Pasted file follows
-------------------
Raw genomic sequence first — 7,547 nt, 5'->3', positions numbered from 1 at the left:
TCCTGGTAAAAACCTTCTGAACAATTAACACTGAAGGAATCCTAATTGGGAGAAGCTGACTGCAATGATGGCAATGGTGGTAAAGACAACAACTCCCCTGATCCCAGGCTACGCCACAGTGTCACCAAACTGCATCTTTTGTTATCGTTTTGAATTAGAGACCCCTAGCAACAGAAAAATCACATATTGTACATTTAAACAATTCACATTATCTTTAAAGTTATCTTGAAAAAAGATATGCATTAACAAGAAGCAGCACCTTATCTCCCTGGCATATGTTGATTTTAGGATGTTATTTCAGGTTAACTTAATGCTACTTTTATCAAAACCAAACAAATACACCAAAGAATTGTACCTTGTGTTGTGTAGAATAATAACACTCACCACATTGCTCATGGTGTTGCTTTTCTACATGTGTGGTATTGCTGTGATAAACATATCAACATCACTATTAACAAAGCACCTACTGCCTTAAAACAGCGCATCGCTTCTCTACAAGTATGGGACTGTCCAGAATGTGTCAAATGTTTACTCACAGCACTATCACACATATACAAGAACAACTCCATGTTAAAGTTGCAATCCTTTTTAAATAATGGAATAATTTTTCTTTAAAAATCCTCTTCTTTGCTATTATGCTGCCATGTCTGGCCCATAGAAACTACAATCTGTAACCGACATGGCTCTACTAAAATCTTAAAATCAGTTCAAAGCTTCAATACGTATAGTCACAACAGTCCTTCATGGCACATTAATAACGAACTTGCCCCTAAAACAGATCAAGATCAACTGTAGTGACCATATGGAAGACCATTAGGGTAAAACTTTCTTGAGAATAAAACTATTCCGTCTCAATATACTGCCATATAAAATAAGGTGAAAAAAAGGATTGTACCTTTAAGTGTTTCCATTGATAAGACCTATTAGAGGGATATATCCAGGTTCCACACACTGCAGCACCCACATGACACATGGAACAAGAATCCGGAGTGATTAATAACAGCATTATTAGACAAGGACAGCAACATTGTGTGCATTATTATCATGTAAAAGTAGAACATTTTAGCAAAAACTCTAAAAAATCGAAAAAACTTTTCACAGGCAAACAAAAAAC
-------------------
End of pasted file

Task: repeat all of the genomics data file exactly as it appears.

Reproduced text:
Raw genomic sequence first — 7,547 nt, 5'->3', positions numbered from 1 at the left:
TCCTGGTAAAAACCTTCTGAACAATTAACACTGAAGGAATCCTAATTGGGAGAAGCTGACTGCAATGATGGCAATGGTGGTAAAGACAACAACTCCCCTGATCCCAGGCTACGCCACAGTGTCACCAAACTGCATCTTTTGTTATCGTTTTGAATTAGAGACCCCTAGCAACAGAAAAATCACATATTGTACATTTAAACAATTCACATTATCTTTAAAGTTATCTTGAAAAAAGATATGCATTAACAAGAAGCAGCACCTTATCTCCCTGGCATATGTTGATTTTAGGATGTTATTTCAGGTTAACTTAATGCTACTTTTATCAAAACCAAACAAATACACCAAAGAATTGTACCTTGTGTTGTGTAGAATAATAACACTCACCACATTGCTCATGGTGTTGCTTTTCTACATGTGTGGTATTGCTGTGATAAACATATCAACATCACTATTAACAAAGCACCTACTGCCTTAAAACAGCGCATCGCTTCTCTACAAGTATGGGACTGTCCAGAATGTGTCAAATGTTTACTCACAGCACTATCACACATATACAAGAACAACTCCATGTTAAAGTTGCAATCCTTTTTAAATAATGGAATAATTTTTCTTTAAAAATCCTCTTCTTTGCTATTATGCTGCCATGTCTGGCCCATAGAAACTACAATCTGTAACCGACATGGCTCTACTAAAATCTTAAAATCAGTTCAAAGCTTCAATACGTATAGTCACAACAGTCCTTCATGGCACATTAATAACGAACTTGCCCCTAAAACAGATCAAGATCAACTGTAGTGACCATATGGAAGACCATTAGGGTAAAACTTTCTTGAGAATAAAACTATTCCGTCTCAATATACTGCCATATAAAATAAGGTGAAAAAAAGGATTGTACCTTTAAGTGTTTCCATTGATAAGACCTATTAGAGGGATATATCCAGGTTCCACACACTGCAGCACCCACATGACACATGGAACAAGAATCCGGAGTGATTAATAACAGCATTATTAGACAAGGACAGCAACATTGTGTGCATTATTATCATGTAAAAGTAGAACATTTTAGCAAAAACTCTAAAAAATCGAAAAAACTTTTCACAGGCAAACAAAAAAC